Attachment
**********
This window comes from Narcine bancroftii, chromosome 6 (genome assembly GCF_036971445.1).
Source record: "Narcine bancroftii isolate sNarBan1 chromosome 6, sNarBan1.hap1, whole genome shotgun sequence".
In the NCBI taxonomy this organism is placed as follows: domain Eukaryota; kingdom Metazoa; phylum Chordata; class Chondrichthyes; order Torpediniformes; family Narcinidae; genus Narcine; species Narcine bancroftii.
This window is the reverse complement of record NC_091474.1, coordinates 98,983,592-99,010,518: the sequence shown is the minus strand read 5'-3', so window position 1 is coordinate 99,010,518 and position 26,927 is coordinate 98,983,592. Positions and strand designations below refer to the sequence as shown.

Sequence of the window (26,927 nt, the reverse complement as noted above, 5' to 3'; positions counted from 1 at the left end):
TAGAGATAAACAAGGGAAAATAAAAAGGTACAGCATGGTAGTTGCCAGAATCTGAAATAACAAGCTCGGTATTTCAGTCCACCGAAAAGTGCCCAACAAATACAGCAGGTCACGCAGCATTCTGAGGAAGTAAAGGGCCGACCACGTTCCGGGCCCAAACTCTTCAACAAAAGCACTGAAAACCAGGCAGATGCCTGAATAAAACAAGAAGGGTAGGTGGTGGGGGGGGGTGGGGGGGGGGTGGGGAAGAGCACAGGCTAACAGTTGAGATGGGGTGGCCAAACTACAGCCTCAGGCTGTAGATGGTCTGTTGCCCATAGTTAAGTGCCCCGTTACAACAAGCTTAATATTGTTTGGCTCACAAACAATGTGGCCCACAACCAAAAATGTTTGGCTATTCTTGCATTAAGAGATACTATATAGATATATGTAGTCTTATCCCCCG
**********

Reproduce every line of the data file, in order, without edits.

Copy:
This window comes from Narcine bancroftii, chromosome 6 (genome assembly GCF_036971445.1).
Source record: "Narcine bancroftii isolate sNarBan1 chromosome 6, sNarBan1.hap1, whole genome shotgun sequence".
In the NCBI taxonomy this organism is placed as follows: domain Eukaryota; kingdom Metazoa; phylum Chordata; class Chondrichthyes; order Torpediniformes; family Narcinidae; genus Narcine; species Narcine bancroftii.
This window is the reverse complement of record NC_091474.1, coordinates 98,983,592-99,010,518: the sequence shown is the minus strand read 5'-3', so window position 1 is coordinate 99,010,518 and position 26,927 is coordinate 98,983,592. Positions and strand designations below refer to the sequence as shown.

Sequence of the window (26,927 nt, the reverse complement as noted above, 5' to 3'; positions counted from 1 at the left end):
TAGAGATAAACAAGGGAAAATAAAAAGGTACAGCATGGTAGTTGCCAGAATCTGAAATAACAAGCTCGGTATTTCAGTCCACCGAAAAGTGCCCAACAAATACAGCAGGTCACGCAGCATTCTGAGGAAGTAAAGGGCCGACCACGTTCCGGGCCCAAACTCTTCAACAAAAGCACTGAAAACCAGGCAGATGCCTGAATAAAACAAGAAGGGTAGGTGGTGGGGGGGGGTGGGGGGGGGGTGGGGAAGAGCACAGGCTAACAGTTGAGATGGGGTGGCCAAACTACAGCCTCAGGCTGTAGATGGTCTGTTGCCCATAGTTAAGTGCCCCGTTACAACAAGCTTAATATTGTTTGGCTCACAAACAATGTGGCCCACAACCAAAAATGTTTGGCTATTCTTGCATTAAGAGATACTATATAGATATATGTAGTCTTATCCCCCG